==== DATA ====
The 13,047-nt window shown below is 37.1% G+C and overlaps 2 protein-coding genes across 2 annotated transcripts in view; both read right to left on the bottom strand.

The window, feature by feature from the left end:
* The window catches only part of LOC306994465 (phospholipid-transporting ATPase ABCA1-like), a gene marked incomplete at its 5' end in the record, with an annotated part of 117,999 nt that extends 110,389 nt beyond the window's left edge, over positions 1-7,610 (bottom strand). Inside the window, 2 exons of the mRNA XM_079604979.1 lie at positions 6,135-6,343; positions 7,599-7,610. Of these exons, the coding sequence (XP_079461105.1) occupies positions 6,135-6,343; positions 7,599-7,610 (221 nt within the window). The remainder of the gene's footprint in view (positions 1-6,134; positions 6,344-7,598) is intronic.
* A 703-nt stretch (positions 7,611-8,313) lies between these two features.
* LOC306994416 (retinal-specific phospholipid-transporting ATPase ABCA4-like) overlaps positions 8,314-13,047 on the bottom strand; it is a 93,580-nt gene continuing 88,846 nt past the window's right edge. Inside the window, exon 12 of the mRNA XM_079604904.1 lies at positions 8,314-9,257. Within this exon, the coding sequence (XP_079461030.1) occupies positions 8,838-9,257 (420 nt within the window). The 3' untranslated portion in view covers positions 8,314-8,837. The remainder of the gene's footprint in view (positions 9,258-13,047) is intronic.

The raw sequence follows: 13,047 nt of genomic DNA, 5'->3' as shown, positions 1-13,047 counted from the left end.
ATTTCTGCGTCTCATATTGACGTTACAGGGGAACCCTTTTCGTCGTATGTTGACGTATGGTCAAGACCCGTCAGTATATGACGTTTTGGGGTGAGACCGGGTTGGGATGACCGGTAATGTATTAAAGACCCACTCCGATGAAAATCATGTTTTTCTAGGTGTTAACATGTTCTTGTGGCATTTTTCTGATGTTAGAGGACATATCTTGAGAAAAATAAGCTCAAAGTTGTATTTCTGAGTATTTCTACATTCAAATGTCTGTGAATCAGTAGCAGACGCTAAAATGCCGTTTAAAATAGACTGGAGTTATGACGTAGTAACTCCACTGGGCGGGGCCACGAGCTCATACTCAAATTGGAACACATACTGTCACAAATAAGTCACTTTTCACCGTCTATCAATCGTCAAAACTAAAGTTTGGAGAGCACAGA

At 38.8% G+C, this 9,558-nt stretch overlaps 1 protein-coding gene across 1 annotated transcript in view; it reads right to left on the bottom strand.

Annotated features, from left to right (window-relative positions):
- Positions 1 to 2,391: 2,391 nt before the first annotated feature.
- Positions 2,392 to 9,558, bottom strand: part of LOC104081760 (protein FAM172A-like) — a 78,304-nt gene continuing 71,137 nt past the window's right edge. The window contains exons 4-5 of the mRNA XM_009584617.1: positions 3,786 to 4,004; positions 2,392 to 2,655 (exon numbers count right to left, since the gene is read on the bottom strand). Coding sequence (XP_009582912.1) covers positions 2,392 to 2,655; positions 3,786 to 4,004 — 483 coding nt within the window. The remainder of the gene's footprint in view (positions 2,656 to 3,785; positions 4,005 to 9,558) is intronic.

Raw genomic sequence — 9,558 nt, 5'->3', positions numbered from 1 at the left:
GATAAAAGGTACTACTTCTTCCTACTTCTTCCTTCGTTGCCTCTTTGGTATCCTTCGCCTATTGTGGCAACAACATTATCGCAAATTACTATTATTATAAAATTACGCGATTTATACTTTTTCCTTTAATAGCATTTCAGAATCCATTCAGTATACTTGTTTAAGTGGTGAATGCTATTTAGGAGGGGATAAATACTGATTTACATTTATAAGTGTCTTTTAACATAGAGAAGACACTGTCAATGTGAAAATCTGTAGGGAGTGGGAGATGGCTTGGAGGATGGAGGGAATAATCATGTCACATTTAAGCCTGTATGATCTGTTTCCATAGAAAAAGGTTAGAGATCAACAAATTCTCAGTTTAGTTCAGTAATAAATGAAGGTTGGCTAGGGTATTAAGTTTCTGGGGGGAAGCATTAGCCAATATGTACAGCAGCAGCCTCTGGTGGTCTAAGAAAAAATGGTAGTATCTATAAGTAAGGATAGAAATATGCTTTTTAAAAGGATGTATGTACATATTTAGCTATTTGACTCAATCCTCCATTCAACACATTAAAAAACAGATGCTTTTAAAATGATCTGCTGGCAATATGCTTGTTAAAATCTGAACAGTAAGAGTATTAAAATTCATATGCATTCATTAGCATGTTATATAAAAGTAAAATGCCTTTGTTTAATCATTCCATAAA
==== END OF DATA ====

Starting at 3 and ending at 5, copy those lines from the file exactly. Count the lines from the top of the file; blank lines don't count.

* The window catches only part of LOC306994465 (phospholipid-transporting ATPase ABCA1-like), a gene marked incomplete at its 5' end in the record, with an annotated part of 117,999 nt that extends 110,389 nt beyond the window's left edge, over positions 1-7,610 (bottom strand). Inside the window, 2 exons of the mRNA XM_079604979.1 lie at positions 6,135-6,343; positions 7,599-7,610. Of these exons, the coding sequence (XP_079461105.1) occupies positions 6,135-6,343; positions 7,599-7,610 (221 nt within the window). The remainder of the gene's footprint in view (positions 1-6,134; positions 6,344-7,598) is intronic.
* A 703-nt stretch (positions 7,611-8,313) lies between these two features.
* LOC306994416 (retinal-specific phospholipid-transporting ATPase ABCA4-like) overlaps positions 8,314-13,047 on the bottom strand; it is a 93,580-nt gene continuing 88,846 nt past the window's right edge. Inside the window, exon 12 of the mRNA XM_079604904.1 lies at positions 8,314-9,257. Within this exon, the coding sequence (XP_079461030.1) occupies positions 8,838-9,257 (420 nt within the window). The 3' untranslated portion in view covers positions 8,314-8,837. The remainder of the gene's footprint in view (positions 9,258-13,047) is intronic.